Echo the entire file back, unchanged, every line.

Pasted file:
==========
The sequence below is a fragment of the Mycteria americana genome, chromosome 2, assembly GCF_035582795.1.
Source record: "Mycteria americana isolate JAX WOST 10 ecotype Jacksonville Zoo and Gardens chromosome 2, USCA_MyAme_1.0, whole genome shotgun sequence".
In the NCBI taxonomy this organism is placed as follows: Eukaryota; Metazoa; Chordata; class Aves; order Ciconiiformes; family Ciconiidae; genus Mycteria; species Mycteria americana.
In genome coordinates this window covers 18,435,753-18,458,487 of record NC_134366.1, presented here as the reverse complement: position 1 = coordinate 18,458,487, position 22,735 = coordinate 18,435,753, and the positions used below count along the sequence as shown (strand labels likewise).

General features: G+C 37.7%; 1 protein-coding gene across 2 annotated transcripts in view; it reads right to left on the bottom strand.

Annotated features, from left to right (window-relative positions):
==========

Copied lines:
The sequence below is a fragment of the Mycteria americana genome, chromosome 2, assembly GCF_035582795.1.
Source record: "Mycteria americana isolate JAX WOST 10 ecotype Jacksonville Zoo and Gardens chromosome 2, USCA_MyAme_1.0, whole genome shotgun sequence".
In the NCBI taxonomy this organism is placed as follows: Eukaryota; Metazoa; Chordata; class Aves; order Ciconiiformes; family Ciconiidae; genus Mycteria; species Mycteria americana.
In genome coordinates this window covers 18,435,753-18,458,487 of record NC_134366.1, presented here as the reverse complement: position 1 = coordinate 18,458,487, position 22,735 = coordinate 18,435,753, and the positions used below count along the sequence as shown (strand labels likewise).

General features: G+C 37.7%; 1 protein-coding gene across 2 annotated transcripts in view; it reads right to left on the bottom strand.

Annotated features, from left to right (window-relative positions):